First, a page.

Why do I need to authenticate to grab a feed from a public twitter account?


Can someone enlighten me on this - maybe I’m confused, but I used to be able to parse an XML or JSON feed of a public twitter account simply by sending a request to:


I would read that feed, save it in a cache on my server, then show those tweets. I’d recreate the cache a few times a day just to reduce the calls I was making to twitter.

Now it seems I need to use oAuth to do the same thing:

  • Does this mean I have to create a new application for every separate website that is going to use this type of request?
  • Does this mean each user whose feed I’m parsing needs to authenticate that application?

Any insight would be appreciated.


Requiring that your application identify itself when requesting our servers to retrieve and serve a user timeline doesn’t make that timeline any less public than it was when you were able to make a request without such identification.

The Twitter API has served content in a variety of formats, including XML, JSON, RSS, and ATOM. Back when the API was first created, future-proofing wasn’t such a concern and thus “unversioned” endpoints like twitter.com/statuses/user_timeline.rss came into being. A number of years ago, we corrected the mistake of an unversioned API and asked everyone to move to the api subdomain and the version 1 path…

Now a few years later, we’ve retired the old unversioned endpoints we warned folks to move away from and have a properly versioned API. Version 1 of the API still supported RSS feeds, ATOM feeds, and making unauthenticated requests. Version 1.1 supports only JSON and requires authentication.

On to your questions:
Does this mean I have to create a new application for every separate website that is going to use this type of request?

  • Not necessarily. But a website is a kind of application in these contexts. We’d prefer you use our Embedded Timelines to render tweets in these contexts. Otherwise, you’re responsible for meeting our display requirements yourself. Whether a different application is required for each site is really up to you and how you want to model your relationship with the API. You may potentially consider your consultancy as the application. The vernacular is kind of fluid.

Does this mean each user whose feed I’m parsing needs to authenticate that application?

  • Also not necessarily. It depends on how you look at the problem and what your goals are and how you’re thinking about rate limiting. Your own access token can be a stand-in for actual end-user authentication, but then you only have one access token’s worth of requests to make. One access token can requests multiple users user timelines though. In the future, we’ll have a form of authentication that allows your applications to make requests on its own behalf without a user context.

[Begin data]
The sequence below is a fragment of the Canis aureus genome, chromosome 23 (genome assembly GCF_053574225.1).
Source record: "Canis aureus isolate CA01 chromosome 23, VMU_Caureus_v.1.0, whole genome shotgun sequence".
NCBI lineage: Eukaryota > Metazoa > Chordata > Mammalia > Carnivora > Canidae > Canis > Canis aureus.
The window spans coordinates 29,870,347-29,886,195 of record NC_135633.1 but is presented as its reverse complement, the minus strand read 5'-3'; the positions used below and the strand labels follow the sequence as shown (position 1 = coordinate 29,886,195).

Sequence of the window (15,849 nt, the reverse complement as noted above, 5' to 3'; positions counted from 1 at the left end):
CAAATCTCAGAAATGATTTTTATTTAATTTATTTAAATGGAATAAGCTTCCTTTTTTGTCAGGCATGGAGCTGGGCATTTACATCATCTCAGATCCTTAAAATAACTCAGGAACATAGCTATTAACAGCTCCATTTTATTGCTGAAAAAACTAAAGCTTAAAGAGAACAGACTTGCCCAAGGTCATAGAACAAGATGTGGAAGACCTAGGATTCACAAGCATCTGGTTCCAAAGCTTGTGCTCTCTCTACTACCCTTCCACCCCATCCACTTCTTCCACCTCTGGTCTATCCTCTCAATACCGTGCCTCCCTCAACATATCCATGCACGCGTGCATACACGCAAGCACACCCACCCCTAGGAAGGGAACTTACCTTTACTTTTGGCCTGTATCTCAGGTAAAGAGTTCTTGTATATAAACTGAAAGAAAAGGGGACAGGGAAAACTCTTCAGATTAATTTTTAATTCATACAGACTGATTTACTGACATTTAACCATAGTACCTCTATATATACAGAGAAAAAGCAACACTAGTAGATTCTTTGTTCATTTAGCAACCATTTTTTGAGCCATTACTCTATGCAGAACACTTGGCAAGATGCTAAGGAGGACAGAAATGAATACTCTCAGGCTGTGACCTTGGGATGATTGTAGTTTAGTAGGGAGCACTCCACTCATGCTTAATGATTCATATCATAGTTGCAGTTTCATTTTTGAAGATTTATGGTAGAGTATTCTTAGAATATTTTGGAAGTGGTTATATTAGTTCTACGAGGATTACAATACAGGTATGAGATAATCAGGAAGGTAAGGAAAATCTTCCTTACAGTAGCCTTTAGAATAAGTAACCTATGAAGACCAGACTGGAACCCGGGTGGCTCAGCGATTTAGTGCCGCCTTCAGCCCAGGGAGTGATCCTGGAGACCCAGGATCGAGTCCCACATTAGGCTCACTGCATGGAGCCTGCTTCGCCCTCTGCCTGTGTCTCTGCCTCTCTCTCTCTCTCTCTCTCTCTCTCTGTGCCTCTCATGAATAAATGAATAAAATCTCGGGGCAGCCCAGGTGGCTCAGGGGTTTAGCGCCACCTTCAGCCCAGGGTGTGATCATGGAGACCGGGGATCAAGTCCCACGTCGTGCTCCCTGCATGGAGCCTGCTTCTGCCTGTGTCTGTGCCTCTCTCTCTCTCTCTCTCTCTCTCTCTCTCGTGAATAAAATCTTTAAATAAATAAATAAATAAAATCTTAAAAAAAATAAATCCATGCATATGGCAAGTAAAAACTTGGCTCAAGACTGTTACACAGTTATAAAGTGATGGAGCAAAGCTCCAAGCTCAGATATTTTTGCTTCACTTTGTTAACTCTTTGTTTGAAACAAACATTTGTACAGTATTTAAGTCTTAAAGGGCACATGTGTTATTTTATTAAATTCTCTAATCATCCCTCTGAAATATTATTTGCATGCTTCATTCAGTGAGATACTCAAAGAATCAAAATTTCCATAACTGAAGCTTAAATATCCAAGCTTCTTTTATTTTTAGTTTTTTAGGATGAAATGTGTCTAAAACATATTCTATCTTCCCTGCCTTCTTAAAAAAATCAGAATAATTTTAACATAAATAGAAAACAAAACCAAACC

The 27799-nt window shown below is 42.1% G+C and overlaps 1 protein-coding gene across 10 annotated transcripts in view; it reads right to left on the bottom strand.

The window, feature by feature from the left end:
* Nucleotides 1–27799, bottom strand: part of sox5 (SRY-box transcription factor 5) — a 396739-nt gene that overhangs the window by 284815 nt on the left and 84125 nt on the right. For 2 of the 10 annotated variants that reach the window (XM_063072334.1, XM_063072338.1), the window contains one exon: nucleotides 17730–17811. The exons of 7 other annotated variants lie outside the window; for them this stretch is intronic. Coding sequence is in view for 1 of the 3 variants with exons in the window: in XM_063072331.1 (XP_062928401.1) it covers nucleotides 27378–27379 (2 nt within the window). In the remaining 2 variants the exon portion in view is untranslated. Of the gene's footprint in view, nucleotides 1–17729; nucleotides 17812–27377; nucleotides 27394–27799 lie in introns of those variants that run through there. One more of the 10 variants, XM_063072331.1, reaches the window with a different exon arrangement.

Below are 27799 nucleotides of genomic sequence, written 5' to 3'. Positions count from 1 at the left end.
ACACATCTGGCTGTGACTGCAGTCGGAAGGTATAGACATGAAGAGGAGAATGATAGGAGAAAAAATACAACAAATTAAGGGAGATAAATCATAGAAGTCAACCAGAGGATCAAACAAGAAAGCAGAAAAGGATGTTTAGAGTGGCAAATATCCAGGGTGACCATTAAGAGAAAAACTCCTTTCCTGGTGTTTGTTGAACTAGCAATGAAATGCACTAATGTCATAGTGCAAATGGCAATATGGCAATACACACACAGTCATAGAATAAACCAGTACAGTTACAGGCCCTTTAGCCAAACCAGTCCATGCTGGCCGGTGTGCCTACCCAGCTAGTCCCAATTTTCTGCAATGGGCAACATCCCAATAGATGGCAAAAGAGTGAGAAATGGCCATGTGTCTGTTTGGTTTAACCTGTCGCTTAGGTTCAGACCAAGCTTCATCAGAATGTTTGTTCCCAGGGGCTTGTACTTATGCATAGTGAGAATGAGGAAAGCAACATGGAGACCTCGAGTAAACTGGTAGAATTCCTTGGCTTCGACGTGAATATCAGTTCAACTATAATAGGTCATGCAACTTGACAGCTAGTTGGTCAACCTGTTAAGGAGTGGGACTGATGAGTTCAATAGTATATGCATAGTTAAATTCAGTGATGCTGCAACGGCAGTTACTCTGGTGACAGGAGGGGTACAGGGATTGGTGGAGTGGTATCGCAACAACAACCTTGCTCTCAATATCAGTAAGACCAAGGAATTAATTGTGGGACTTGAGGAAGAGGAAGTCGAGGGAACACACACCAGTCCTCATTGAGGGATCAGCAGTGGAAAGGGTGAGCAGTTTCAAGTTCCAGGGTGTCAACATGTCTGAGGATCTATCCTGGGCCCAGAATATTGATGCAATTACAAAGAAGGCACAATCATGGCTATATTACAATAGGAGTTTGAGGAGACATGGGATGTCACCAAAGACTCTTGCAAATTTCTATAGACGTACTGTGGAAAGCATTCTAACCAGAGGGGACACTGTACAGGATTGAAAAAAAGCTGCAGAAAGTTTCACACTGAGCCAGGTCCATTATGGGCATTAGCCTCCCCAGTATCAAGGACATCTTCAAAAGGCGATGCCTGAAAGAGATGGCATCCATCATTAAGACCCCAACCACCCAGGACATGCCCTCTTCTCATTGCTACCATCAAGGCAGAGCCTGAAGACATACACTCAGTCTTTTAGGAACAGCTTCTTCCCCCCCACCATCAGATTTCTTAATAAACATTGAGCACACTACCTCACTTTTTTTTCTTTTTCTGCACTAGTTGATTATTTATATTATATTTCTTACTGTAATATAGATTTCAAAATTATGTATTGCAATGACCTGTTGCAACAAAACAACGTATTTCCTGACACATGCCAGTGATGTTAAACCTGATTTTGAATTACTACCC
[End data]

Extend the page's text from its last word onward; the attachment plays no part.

Hope this helps to answer your questions.


The embedded twitter feed widget notwithstanding, is there a specific reason for needing to be authenticated to access what is effectively public information through the API?

As we are a design firm, a cohesive visual style is very important to us, and many of our clients too. These changes are going to cause us to use a lot of extra dev time, so I’m interested to know the reasoning behind this system design decision.


From what I’ve gathered, the changes would tell me that the new authentication is to effectively reduce the amount of calls on the twitter servers (bandwidth) and to reduce abuse. They only want registered twitter accounts reading from registered twitter accounts. I also imagine its so they can be sure they are making money (through advertising) of said registered accounts as all the calls will be tracked.

Whilst I completely understand the need for those changes, its quite problematic for clients and their websites.
Like you, I work in a design agency and build sites. I just cannot see how our clients are going to want to use the default embeddable widget that rubs against the design of their site. Neither can I see them start fiddling around with the API App settings from within their twitter account to provide us with the necessary code to fix their custom feeds. I just dont think it would be cost effective to firstly ‘consult’ with the client then ‘fix’ through dev time for something rather trivial.

I imagine native blogging software (wordpress and the like) and G+ will be getting some extra attention at the moment.

I think this could be the turning point for twitter and it sort of goes against what made it so special in the first place, time will tell.


G+ it is.